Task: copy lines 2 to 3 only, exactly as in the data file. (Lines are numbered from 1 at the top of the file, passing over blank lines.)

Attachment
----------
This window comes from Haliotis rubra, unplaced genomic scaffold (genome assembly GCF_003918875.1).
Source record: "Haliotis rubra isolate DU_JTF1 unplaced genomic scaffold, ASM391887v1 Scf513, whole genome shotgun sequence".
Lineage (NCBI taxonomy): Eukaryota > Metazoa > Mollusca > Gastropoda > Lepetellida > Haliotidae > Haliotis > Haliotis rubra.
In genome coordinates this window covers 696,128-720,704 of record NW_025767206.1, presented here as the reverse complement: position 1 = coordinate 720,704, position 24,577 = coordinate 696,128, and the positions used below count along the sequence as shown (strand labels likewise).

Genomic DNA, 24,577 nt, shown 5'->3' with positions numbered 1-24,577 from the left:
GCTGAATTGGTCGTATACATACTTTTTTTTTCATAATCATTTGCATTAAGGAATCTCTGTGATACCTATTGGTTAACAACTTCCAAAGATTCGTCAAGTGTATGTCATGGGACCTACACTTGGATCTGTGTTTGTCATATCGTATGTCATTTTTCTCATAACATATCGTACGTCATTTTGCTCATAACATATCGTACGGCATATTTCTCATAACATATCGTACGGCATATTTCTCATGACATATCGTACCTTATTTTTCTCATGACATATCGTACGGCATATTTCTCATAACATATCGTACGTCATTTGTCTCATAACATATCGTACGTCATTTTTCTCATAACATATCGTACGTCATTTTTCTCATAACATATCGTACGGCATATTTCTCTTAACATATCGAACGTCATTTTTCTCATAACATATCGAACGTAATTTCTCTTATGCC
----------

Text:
Source record: "Haliotis rubra isolate DU_JTF1 unplaced genomic scaffold, ASM391887v1 Scf513, whole genome shotgun sequence".
Lineage (NCBI taxonomy): Eukaryota > Metazoa > Mollusca > Gastropoda > Lepetellida > Haliotidae > Haliotis > Haliotis rubra.